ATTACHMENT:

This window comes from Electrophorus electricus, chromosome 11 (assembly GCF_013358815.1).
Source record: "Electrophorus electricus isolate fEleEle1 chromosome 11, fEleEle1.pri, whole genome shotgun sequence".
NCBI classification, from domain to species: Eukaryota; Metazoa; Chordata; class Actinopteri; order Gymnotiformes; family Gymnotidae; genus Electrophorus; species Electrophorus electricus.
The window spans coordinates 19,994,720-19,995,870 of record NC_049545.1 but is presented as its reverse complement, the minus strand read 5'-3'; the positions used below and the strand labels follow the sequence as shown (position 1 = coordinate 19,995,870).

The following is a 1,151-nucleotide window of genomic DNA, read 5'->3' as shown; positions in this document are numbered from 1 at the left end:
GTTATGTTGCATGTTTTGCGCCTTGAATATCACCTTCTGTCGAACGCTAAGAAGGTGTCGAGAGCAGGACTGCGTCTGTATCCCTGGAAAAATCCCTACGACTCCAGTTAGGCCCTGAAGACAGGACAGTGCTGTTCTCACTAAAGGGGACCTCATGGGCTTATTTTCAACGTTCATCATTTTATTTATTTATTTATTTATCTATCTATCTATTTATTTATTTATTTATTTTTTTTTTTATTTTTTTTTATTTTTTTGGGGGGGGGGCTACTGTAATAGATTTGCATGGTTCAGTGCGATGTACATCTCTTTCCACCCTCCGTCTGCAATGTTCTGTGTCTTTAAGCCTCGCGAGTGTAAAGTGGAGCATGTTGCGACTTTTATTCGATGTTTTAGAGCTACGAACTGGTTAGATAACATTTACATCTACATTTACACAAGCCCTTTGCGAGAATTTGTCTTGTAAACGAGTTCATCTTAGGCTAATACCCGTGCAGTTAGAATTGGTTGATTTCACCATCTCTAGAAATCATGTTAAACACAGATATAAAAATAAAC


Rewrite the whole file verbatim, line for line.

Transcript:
This window comes from Electrophorus electricus, chromosome 11 (assembly GCF_013358815.1).
Source record: "Electrophorus electricus isolate fEleEle1 chromosome 11, fEleEle1.pri, whole genome shotgun sequence".
NCBI classification, from domain to species: Eukaryota; Metazoa; Chordata; class Actinopteri; order Gymnotiformes; family Gymnotidae; genus Electrophorus; species Electrophorus electricus.
The window spans coordinates 19,994,720-19,995,870 of record NC_049545.1 but is presented as its reverse complement, the minus strand read 5'-3'; the positions used below and the strand labels follow the sequence as shown (position 1 = coordinate 19,995,870).

The following is a 1,151-nucleotide window of genomic DNA, read 5'->3' as shown; positions in this document are numbered from 1 at the left end:
GTTATGTTGCATGTTTTGCGCCTTGAATATCACCTTCTGTCGAACGCTAAGAAGGTGTCGAGAGCAGGACTGCGTCTGTATCCCTGGAAAAATCCCTACGACTCCAGTTAGGCCCTGAAGACAGGACAGTGCTGTTCTCACTAAAGGGGACCTCATGGGCTTATTTTCAACGTTCATCATTTTATTTATTTATTTATTTATCTATCTATCTATTTATTTATTTATTTATTTTTTTTTTTATTTTTTTTTATTTTTTTGGGGGGGGGGCTACTGTAATAGATTTGCATGGTTCAGTGCGATGTACATCTCTTTCCACCCTCCGTCTGCAATGTTCTGTGTCTTTAAGCCTCGCGAGTGTAAAGTGGAGCATGTTGCGACTTTTATTCGATGTTTTAGAGCTACGAACTGGTTAGATAACATTTACATCTACATTTACACAAGCCCTTTGCGAGAATTTGTCTTGTAAACGAGTTCATCTTAGGCTAATACCCGTGCAGTTAGAATTGGTTGATTTCACCATCTCTAGAAATCATGTTAAACACAGATATAAAAATAAAC